Alternative rock group R.E.M held its popularity through its thirty-one year career in part thanks to lead singer Stipe’s clever (and often mumbled) lyrics. When he wasn’t writing and performing hits like “It’s the End of the World as We Know It (And I Feel Fine)” and “Losing My Religion”, Stipe helped produce hit films like Velvet Goldmine, Being John Malkovich, and Saved!. A rewritten version of “Shiny Happy People”, a song about the Tiananmen Square protests of 1989, was featured on Sesame Street under the title “Furry Happy Monsters“.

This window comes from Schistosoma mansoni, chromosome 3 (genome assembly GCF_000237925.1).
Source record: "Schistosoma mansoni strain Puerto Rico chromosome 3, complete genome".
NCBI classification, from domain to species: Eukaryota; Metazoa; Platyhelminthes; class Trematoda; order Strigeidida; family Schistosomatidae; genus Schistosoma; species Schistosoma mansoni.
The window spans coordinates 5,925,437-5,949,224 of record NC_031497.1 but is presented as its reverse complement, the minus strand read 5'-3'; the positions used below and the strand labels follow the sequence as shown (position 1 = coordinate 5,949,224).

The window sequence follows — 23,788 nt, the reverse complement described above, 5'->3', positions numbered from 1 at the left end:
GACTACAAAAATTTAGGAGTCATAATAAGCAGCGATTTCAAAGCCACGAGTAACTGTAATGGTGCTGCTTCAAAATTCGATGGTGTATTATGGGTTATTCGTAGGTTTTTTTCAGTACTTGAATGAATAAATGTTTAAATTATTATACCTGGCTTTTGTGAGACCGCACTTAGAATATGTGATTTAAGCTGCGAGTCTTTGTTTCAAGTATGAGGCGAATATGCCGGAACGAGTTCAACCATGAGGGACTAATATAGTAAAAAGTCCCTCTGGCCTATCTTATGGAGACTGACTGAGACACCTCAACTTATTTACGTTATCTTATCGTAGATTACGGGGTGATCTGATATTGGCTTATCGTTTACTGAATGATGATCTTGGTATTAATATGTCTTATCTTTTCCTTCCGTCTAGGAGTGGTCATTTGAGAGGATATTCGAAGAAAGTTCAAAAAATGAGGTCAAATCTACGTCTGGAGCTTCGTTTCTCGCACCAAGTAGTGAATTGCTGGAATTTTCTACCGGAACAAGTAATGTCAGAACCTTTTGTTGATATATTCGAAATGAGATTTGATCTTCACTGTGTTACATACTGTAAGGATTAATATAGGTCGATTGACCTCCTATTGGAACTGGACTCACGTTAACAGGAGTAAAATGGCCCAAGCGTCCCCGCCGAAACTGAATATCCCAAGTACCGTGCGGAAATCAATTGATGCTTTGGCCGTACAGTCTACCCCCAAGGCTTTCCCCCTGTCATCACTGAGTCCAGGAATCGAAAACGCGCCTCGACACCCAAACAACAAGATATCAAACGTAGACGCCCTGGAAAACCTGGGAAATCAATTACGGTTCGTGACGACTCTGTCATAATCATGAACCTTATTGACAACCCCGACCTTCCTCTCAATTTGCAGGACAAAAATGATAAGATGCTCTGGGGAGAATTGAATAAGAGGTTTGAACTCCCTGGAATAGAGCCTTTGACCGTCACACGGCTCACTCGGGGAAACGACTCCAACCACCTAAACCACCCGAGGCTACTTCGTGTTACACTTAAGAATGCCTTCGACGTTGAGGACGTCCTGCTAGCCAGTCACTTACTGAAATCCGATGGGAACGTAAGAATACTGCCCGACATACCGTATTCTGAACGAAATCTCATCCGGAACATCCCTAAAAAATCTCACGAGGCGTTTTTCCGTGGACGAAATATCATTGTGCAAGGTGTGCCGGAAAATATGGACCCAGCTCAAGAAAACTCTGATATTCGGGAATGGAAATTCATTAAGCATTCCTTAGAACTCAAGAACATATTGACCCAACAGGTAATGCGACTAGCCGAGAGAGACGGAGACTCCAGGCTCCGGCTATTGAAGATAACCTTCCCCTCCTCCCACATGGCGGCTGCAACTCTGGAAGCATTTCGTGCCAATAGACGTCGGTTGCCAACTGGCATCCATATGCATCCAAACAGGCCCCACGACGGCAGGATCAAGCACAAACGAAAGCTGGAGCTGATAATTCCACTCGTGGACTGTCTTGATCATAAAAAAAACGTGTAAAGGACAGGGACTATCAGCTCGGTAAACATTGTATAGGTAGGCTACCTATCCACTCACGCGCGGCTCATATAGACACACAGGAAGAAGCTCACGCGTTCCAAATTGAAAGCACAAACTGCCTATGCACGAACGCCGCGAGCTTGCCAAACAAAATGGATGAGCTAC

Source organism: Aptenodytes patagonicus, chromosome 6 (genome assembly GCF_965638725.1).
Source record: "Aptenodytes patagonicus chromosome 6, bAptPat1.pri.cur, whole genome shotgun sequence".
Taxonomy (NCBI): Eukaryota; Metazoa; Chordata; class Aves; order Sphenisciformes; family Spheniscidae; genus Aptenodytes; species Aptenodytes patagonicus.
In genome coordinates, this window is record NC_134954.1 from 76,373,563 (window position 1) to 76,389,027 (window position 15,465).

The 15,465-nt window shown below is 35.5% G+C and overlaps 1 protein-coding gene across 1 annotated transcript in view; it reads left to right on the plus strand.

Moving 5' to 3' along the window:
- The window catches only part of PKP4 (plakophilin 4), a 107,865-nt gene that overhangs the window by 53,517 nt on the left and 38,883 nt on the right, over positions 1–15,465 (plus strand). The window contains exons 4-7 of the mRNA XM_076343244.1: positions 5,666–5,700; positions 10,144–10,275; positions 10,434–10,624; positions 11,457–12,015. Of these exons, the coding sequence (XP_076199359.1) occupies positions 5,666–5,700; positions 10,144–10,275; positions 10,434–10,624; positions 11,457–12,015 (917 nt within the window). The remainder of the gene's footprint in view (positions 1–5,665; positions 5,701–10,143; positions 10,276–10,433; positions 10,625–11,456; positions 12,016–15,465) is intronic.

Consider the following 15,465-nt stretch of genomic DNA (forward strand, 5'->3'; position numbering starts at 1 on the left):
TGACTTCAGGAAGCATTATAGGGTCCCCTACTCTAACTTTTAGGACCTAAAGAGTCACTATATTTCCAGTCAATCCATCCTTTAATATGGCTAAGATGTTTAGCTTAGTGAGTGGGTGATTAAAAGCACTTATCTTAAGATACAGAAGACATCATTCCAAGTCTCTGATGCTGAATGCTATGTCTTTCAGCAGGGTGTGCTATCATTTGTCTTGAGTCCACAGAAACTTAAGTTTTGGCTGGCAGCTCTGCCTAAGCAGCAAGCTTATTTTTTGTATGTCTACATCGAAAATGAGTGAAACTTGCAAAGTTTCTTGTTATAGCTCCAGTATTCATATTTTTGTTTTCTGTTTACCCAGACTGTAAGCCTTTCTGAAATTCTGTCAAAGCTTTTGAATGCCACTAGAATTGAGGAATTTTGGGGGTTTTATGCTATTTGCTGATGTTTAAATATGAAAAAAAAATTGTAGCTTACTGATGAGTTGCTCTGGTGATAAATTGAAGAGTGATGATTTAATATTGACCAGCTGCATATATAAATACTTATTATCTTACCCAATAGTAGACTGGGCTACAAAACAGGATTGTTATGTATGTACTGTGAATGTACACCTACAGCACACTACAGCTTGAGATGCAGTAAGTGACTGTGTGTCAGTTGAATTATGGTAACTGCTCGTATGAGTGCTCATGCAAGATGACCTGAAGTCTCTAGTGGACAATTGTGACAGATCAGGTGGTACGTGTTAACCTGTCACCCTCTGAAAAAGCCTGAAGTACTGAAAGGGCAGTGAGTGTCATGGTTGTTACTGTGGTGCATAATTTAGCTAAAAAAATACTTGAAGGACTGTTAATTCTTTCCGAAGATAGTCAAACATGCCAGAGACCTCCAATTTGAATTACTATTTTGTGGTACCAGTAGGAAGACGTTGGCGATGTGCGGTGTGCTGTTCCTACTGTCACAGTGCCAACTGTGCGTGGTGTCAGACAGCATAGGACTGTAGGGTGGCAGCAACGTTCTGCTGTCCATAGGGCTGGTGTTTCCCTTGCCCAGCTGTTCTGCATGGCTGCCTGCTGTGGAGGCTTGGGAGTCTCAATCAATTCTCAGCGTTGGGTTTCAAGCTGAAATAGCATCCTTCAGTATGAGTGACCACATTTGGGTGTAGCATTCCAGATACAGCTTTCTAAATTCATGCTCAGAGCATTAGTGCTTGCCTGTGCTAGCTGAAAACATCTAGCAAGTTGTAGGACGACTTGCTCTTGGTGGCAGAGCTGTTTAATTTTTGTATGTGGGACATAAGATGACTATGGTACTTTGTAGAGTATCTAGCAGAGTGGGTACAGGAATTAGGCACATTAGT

Stipe has been out as a queer artist since the mid 90’s, when he addressed (incorrect) rumors that he was HIV positive with the admission that he was “an equal opportunity lech.” Since then he has given multiple interviews in which he mentions his sexuality; the media’s annoying tendency to dub each piece a coming out event finally prompted him to film a deadpan segment in which he outs his bandmates as straight. The song 7 Chinese Brothers was, to quote Stipe, “about me breaking up a couple and then dating both of them – a man and a woman – which is a terrible thing to do. But I was young and stupid.” He describes his attraction to men and women as “80-20”, and is adamant about preferring the term ‘queer’ to ‘gay’ or ‘bisexual’.